In November, GISF attended a two-part expert roundtable at Chatham House that discussed the challenges NGOs face when working with non-state armed groups, in particular given the impact of counter-terrorism legislation. Below is a brief summary of the key points raised and some of the implications counter-terrorism legislation has on the security risk management of NGOs.
The first day focused on the challenges peacebuilding and mediation support NGOs face, given that the UK Terrorism Act of 2000 deems it an offence if an individual “arranges, manages or assists in arranging or managing a meeting which he knows is— (a) to support a proscribed organisation, (b) to further the activities of a proscribed organisation, or (c) to be addressed by a person who belongs or professes to belong to a proscribed organisation” (Terrorism Act 2000).
This has raised many concerns given that the very nature of peacebuilding and mediation support activities requires these NGOs to initiate dialogue with non-state armed groups.
However, this equally raises concerns for other NGOs whose staff security relies on their ability to establish dialogue and acceptance among local populations and de facto authorities, even when these are proscribed terrorist groups. In countries such as Somalia and Syria, not to engage in this dialogue in certain areas is not an option.
An explanatory note to the Act permits ‘genuinely benign meetings’ and in response to unease voiced by the third sector, the UK government recently issued guidance, which states that ‘benign’ meetings are those at which the group’s terrorist activities are not promoted or encouraged, e.g. those meetings designed to engage these groups in a peace process.
Despite the clarification, the attendees of the roundtable voiced concern over the political and legal obstacles that remain. It was also noted that UK legislation was not the only legal framework NGOs must consider when operating in these areas, with national and other international legislation equally or even more restrictive in some cases.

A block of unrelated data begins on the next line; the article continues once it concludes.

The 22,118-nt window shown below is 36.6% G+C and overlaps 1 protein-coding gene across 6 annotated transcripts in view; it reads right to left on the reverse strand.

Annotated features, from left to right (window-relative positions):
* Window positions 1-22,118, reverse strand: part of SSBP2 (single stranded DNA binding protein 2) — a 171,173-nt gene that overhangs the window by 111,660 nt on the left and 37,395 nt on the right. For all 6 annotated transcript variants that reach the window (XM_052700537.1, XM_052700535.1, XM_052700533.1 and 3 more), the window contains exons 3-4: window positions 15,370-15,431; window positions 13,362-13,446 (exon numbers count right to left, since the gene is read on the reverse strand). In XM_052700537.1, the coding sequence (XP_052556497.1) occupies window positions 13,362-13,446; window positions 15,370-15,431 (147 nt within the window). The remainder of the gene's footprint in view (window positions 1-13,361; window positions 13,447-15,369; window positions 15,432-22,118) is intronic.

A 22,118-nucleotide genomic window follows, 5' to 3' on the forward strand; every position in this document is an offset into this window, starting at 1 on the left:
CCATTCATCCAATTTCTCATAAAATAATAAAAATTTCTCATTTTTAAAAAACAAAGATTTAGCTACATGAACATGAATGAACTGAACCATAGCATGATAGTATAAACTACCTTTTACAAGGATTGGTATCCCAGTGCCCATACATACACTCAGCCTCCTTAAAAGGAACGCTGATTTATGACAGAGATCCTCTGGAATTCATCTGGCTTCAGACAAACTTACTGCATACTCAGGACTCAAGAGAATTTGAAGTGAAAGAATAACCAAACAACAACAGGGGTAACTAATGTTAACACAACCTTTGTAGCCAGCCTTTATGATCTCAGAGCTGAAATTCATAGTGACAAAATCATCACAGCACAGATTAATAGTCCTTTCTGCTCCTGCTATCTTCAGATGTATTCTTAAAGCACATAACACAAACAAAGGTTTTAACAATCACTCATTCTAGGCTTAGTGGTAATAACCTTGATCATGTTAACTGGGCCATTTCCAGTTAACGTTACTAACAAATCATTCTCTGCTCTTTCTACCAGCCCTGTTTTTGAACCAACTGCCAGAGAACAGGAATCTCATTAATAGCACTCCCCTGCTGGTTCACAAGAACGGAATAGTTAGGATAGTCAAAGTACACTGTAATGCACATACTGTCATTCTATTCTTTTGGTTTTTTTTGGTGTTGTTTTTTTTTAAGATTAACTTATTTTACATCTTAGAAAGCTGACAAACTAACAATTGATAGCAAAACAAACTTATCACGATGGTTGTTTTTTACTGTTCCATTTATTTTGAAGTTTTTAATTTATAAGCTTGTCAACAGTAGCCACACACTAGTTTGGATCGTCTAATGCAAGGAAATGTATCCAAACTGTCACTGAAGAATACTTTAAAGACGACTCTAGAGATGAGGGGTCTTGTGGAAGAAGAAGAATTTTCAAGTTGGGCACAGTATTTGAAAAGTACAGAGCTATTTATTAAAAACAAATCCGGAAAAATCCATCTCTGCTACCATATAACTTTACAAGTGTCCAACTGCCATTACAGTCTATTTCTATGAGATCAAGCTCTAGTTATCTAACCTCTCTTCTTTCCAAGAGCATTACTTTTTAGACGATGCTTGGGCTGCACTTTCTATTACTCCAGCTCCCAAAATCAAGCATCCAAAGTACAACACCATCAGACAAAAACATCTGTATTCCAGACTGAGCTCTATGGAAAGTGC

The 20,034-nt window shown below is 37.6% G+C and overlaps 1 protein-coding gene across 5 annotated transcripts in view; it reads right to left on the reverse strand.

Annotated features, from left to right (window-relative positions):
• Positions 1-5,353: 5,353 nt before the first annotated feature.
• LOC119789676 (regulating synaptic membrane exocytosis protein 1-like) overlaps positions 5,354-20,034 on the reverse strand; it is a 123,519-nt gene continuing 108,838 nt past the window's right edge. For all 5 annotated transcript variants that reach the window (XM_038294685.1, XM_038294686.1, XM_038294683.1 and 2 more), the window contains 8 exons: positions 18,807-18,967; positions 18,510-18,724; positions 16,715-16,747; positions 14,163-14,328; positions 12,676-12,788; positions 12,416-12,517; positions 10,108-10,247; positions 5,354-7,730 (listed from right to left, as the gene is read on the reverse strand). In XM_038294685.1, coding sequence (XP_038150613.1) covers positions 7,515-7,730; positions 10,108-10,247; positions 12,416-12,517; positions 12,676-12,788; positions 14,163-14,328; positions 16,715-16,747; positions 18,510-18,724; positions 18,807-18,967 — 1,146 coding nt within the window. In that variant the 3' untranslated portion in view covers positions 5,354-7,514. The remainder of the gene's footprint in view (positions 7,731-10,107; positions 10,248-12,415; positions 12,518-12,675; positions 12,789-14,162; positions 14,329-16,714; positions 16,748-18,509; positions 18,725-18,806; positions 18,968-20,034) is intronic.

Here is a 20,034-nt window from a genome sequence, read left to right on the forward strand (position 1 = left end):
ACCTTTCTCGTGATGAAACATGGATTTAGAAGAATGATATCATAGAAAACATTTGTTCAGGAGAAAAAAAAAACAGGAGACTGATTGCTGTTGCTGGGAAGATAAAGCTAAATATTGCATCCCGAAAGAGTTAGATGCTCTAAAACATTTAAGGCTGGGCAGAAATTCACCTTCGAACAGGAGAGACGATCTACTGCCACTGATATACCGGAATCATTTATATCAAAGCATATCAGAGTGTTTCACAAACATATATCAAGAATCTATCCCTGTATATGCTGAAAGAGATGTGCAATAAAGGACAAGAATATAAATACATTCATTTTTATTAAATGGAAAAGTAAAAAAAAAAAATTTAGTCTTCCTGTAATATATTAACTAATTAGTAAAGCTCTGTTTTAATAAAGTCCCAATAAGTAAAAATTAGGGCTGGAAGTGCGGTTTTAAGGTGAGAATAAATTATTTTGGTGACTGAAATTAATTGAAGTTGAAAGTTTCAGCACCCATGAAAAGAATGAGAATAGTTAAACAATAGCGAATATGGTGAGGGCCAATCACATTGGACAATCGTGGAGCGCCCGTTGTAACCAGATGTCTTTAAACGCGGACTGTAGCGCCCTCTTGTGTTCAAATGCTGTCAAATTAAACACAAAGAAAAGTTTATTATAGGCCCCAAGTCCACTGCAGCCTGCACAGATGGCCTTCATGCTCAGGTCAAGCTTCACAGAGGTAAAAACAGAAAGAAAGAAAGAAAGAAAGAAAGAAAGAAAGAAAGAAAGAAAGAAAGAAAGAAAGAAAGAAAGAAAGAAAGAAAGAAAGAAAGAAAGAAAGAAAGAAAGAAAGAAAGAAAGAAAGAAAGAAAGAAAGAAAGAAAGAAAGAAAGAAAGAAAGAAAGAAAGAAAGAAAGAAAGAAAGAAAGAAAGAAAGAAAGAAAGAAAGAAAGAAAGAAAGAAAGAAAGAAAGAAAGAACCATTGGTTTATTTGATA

For those NGOs whose approach to security includes acceptance dialogue, this legislation continues to cause great unease. Although it was highlighted at the meeting that to date no NGO has been convicted of an offence under this legislation, there was concern that political will might change in relation to this. NGOs were encouraged to continue speaking with government departments to raise concerns and seek more clarity.
The second day of the roundtable focused primarily on the ramifications of the UK’s regulatory framework on the activities of humanitarian actors operating in areas controlled by non-state armed groups. Terrorist financing concerns have caused a number of banks to impose restrictions and bureaucratic burdens on NGOs trying to access financial services in countries with high terrorism risk, e.g. Syria. This has resulted in NGOs sometimes not being able to transfer money to their operations in these contexts through standard means, resulting in additional costs and delays. In some cases, it has prevented NGOs from operating in certain places despite the fact that these areas often exhibit the highest levels of humanitarian need.
This situation is particularly concerning from a security perspective. NGOs that cannot use standard financial services are forced to find alternatives to transferring money to the field. This can sometimes increase the security risk to NGO staff, e.g. when this means carrying large sums of cash in suitcases across dangerous territory and borders.
Terrorism financing restrictions also have implications for NGOs in the unfortunate event one of their employees is kidnapped and ransom demanded by a proscribed terrorist group. Under UK legislation paying ransom to a terrorist group is illegal. Furthermore, given the uncertainty in relation to what type of dialogue is permissible under counter-terrorism legislation, NGOs are concerned about what it means for them to negotiate the release of the hostage under these circumstances.
The roundtable raised many questions and suggestions on ways forward. Researchers at Chatham House, RUSI and other organisations are currently endeavouring to analyse the impact that counter-terrorism legislation has on NGOs operating or trying to operate in high terrorism risk countries. GISF strongly encourages those engaging in these efforts and NGOs that are voicing their concerns to also consider and share the impact that these restrictions have had on the security of staff and operations. For groups such as GISF to raise issues with governments and other stakeholders on the impact of counter-terrorism legislation, there is a need for case studies. If you have examples that the sector can learn from please do share these with GISF – we will make sure your contributions are kept anonymous if you wish them to remain so.